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Monday, 26 November 2012
Page: 13309


Ms HALL (ShortlandGovernment Whip) (13:17): If I could commence my contribution to this debate by saying hepatitis C is a disease, an illness, that should not be politicised in the way that it was by the previous speaker. People on both sides of this parliament are committed to ensuring the best and timely treatment for people with hepatitis C. In a previous life I actually worked with people who suffered from hepatitis C. One case is particularly memorable for me—a young guy who died at the age of 17. He was having the standard treatment, that is still available. As the previous speaker mentioned, there are new treatments, treatments that should be embraced and will be embraced by the government, I am quite sure.

But the previous speaker took the opportunity to just play politics around such an important issue. I think he stands condemned for that, because it is not in the interests of the people who have hep-C to just make political statements and lower this debate to that base political level; rather, we should all be working to try and have the new-generation drugs listed. I know that on this side of the parliament we are committed to working to get cures and treatments that are going to help people with hepatitis C. I look at this from the perspective that with hepatitis C, what we need to do is look at education within the community, prevention, research and cure. It is all those things that go together to develop the right kind of outcome for people who are suffering from hepatitis C and those that are potential suffers from hepatitis C. It is through taking a strategy such as that that we can actually deliver real hope for the future to people in our community.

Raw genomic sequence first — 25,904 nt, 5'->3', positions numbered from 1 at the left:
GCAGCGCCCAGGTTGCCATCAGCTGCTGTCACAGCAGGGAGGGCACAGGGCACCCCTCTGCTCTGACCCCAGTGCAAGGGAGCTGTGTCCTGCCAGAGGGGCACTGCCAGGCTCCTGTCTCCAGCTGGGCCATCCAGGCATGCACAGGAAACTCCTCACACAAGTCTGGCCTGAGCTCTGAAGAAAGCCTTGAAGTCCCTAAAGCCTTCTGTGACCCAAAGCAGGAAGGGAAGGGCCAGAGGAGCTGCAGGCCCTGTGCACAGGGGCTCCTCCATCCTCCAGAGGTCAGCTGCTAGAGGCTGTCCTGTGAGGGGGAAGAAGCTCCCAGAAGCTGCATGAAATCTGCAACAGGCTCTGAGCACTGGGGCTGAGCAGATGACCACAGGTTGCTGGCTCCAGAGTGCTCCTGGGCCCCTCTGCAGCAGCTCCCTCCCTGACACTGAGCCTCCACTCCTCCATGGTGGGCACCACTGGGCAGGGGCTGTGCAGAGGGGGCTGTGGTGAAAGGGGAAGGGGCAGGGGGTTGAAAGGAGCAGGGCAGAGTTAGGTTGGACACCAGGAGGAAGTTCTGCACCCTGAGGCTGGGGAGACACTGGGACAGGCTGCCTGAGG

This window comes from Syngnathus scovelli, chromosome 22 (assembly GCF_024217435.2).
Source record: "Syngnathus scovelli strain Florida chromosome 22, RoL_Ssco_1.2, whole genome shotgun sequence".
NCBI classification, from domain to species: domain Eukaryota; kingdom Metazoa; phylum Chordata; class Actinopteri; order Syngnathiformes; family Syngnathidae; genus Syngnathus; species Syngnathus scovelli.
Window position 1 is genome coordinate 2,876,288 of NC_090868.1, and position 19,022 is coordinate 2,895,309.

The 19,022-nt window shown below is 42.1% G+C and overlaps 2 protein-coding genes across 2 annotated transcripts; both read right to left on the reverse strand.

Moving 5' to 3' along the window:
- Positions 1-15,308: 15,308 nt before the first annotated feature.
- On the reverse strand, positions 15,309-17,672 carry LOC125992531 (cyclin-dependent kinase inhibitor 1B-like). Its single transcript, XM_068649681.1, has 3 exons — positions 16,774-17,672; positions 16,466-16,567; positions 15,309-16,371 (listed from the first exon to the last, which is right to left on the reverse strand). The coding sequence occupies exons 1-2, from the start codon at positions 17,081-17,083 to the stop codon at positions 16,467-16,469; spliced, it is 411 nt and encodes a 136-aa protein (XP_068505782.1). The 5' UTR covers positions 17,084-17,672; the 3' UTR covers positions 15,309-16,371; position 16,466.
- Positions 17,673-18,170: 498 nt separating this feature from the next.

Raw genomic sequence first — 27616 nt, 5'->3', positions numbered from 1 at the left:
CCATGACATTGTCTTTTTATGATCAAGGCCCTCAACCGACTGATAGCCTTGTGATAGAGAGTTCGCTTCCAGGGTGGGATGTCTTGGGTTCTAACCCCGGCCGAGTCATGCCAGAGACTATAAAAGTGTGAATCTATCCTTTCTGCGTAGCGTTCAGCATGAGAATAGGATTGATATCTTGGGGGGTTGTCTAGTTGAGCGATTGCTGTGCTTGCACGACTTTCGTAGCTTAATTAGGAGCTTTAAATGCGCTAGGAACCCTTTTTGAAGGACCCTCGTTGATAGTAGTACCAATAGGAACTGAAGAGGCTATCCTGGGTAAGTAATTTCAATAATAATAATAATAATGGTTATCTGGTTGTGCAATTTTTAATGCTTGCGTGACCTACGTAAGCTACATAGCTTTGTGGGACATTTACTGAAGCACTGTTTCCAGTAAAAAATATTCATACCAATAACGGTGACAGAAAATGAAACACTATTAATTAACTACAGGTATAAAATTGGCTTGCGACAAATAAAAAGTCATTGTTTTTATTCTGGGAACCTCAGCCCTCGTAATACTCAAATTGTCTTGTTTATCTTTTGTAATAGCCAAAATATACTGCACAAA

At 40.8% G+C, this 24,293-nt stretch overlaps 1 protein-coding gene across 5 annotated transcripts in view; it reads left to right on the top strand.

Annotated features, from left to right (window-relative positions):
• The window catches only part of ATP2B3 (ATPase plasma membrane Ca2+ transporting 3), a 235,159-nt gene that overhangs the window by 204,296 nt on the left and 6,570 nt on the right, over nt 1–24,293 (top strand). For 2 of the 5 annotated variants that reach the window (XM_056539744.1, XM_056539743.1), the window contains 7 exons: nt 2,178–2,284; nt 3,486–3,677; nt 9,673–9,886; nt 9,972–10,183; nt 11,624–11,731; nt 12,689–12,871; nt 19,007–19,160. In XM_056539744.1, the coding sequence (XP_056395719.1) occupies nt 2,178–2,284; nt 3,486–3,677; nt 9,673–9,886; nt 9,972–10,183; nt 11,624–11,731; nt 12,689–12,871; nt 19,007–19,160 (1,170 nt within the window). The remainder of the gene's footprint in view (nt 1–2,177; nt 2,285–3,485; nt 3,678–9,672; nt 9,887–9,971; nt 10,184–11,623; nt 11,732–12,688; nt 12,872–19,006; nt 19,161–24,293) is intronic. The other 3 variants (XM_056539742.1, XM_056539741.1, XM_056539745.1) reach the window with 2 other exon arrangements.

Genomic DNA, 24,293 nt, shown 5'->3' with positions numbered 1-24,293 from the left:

There is a recommendation going to cabinet very shortly. I know that the minister will look at it very seriously. I know that there has been a lot of work done that indicates just how important it is that a number of these drugs are listed. I know that there are many of us on this side of the House that will be working to see that people can get the best possible treatment that is needed. I think it is very important that we are debating this motion today in the parliament, because it is also about raising awareness of hepatitis C. The young guy that I talked about that lost his life at 17 years of age and whose real achievement in life, the thing that gave him the most happiness, was actually to pass the test and obtain his driver's licence, obtained his hepatitis C from a blood transfusion. It is very pleasing to note that since 1990, blood is being screened; prior to 1990, it was not. That is all part of the research and putting in place the right protocols to address this disease.

As time goes along, the strategies, the treatment, the prevention and the research change. We need to embrace change. We need to look at it from the perspective of those people that already have hepatitis C and those people that could potentially end up with hepatitis C at some time in their life. That is why the needle exchange program is so important. That is why I would like to encourage all members of this parliament to get behind and support the needle exchange program, as well as new treatments. I have not gone into the statistics and the number of people that suffer from hepatitis C, but needless to say it is 1.4 per cent of our population, and 1.4 per cent of our population deserve to have some hope for the future. Those that do not have hepatitis C need to be certain that they will not end up with hepatitis C. If they do, they need to know that there is a treatment that can help them.